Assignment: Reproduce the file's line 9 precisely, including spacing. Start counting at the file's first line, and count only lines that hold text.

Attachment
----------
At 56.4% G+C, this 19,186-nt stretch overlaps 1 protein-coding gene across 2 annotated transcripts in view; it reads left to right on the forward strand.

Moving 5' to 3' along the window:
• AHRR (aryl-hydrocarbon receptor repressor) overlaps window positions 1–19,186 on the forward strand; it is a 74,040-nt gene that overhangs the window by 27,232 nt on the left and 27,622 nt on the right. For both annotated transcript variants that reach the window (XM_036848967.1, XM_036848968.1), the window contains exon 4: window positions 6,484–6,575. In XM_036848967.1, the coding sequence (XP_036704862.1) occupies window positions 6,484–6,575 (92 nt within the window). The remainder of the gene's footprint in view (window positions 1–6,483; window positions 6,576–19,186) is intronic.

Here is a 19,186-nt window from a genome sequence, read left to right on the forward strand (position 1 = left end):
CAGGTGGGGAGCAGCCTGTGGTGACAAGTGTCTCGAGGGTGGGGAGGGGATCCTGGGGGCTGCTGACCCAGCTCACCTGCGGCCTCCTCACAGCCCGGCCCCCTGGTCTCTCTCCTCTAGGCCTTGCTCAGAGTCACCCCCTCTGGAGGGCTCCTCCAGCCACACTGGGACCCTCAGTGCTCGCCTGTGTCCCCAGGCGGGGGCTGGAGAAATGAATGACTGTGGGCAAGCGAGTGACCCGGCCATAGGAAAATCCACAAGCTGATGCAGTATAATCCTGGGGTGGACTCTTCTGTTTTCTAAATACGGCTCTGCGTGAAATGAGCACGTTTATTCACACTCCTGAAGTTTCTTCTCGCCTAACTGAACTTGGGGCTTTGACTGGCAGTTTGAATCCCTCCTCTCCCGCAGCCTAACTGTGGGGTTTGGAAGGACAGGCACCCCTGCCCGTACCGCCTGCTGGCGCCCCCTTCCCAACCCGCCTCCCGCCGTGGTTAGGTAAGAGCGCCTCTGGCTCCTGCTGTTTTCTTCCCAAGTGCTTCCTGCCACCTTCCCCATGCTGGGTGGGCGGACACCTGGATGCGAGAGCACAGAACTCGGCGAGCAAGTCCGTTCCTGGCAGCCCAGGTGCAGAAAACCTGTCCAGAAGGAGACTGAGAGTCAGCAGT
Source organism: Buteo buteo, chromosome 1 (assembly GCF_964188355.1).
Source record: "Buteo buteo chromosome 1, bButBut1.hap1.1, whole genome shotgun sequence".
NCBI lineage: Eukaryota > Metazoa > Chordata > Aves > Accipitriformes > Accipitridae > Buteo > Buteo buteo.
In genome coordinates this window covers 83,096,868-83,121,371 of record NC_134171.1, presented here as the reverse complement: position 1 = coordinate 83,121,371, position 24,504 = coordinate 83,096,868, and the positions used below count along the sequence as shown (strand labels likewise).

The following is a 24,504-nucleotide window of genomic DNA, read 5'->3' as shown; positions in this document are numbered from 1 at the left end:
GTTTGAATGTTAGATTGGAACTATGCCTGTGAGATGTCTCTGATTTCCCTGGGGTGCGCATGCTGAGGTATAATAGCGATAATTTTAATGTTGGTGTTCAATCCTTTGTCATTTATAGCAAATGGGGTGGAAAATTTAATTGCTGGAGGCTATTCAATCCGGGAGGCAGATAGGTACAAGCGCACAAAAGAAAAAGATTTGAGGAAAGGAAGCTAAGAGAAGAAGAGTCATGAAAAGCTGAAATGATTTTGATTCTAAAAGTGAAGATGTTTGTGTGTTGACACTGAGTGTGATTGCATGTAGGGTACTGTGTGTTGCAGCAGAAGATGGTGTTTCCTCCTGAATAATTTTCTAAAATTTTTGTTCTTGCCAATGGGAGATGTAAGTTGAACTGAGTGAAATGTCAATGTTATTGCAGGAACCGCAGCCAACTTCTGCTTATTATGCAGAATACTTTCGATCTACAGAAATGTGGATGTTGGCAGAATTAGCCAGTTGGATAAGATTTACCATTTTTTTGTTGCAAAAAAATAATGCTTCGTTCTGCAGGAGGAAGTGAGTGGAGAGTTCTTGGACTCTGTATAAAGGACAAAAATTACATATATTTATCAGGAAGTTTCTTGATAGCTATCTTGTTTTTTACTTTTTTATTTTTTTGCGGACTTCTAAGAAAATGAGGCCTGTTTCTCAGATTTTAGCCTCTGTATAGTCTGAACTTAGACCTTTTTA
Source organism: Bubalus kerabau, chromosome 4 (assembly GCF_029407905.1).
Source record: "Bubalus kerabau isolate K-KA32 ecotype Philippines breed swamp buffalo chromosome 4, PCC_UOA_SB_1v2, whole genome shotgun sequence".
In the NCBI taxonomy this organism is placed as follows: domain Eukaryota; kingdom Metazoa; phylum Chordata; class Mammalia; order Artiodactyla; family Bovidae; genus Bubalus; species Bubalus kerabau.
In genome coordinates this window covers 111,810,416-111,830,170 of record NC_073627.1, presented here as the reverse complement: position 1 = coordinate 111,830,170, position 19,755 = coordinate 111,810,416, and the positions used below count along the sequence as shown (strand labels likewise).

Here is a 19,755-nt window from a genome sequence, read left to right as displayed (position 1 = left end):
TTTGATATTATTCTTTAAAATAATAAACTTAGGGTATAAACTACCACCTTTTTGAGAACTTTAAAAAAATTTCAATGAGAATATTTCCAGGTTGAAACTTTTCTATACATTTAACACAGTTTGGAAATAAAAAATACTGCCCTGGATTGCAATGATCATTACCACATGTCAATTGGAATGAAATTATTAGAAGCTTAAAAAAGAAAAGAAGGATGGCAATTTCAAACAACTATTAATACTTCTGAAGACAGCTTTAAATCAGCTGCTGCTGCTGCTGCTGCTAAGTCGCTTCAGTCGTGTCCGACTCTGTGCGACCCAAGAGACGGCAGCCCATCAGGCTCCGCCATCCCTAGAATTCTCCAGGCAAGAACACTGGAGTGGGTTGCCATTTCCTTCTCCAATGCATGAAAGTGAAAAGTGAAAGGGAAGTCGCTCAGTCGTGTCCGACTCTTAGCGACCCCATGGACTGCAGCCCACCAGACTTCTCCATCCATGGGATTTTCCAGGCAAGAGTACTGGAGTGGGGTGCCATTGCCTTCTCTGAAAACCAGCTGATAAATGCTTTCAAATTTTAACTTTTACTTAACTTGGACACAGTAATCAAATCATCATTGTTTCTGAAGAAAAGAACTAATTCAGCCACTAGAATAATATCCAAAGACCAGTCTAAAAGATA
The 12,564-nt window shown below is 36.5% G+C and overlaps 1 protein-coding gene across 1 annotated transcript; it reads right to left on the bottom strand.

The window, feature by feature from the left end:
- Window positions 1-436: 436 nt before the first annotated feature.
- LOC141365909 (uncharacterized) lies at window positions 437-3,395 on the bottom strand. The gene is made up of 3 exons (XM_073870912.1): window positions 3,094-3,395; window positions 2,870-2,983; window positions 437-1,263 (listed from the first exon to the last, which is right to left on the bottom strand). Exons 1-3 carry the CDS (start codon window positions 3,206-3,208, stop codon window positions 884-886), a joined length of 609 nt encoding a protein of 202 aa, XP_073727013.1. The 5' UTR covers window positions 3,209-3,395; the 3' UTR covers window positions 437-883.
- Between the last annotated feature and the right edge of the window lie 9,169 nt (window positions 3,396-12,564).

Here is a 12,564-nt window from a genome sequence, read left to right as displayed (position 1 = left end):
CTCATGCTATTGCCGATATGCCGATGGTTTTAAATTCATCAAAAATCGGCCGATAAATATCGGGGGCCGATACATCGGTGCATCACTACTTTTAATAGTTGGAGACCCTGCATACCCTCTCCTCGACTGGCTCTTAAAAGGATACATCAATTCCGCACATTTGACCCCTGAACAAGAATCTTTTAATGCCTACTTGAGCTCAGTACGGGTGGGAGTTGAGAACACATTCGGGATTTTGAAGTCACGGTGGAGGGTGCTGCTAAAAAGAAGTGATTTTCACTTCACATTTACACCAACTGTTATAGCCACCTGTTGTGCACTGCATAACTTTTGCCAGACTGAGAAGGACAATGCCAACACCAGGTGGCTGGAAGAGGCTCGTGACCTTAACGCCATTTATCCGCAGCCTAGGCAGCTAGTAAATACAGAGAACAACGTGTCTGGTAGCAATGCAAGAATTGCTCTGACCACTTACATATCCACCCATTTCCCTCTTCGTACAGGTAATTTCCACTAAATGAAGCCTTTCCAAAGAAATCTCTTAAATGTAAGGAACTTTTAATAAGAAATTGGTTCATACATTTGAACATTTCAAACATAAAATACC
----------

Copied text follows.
In genome coordinates this window covers 83,096,868-83,121,371 of record NC_134171.1, presented here as the reverse complement: position 1 = coordinate 83,121,371, position 24,504 = coordinate 83,096,868, and the positions used below count along the sequence as shown (strand labels likewise).